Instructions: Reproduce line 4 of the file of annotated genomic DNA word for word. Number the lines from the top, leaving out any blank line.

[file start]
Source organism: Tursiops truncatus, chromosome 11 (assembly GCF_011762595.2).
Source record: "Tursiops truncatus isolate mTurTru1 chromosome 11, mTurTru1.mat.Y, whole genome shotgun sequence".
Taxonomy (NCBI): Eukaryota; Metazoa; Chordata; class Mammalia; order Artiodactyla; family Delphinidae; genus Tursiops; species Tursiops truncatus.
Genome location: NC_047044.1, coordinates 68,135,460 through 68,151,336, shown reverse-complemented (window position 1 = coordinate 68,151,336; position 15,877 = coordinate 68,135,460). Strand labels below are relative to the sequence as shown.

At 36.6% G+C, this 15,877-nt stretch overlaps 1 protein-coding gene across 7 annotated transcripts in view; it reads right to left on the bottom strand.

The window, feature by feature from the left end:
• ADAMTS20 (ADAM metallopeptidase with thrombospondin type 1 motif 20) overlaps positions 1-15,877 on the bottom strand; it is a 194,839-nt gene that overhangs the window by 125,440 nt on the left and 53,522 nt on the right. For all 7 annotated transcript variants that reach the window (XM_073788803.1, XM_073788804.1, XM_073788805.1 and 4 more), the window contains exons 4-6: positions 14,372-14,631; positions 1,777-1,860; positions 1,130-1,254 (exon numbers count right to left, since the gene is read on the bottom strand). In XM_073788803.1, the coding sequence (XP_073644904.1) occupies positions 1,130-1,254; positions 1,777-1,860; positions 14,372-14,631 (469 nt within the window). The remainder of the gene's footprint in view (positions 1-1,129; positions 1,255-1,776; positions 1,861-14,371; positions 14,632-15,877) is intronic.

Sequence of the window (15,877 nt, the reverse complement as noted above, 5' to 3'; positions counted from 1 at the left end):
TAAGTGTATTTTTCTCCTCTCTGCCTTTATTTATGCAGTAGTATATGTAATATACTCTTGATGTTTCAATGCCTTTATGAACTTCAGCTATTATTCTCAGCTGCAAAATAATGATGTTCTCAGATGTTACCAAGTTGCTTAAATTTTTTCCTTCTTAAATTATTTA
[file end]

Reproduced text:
Genome location: NC_047044.1, coordinates 68,135,460 through 68,151,336, shown reverse-complemented (window position 1 = coordinate 68,151,336; position 15,877 = coordinate 68,135,460). Strand labels below are relative to the sequence as shown.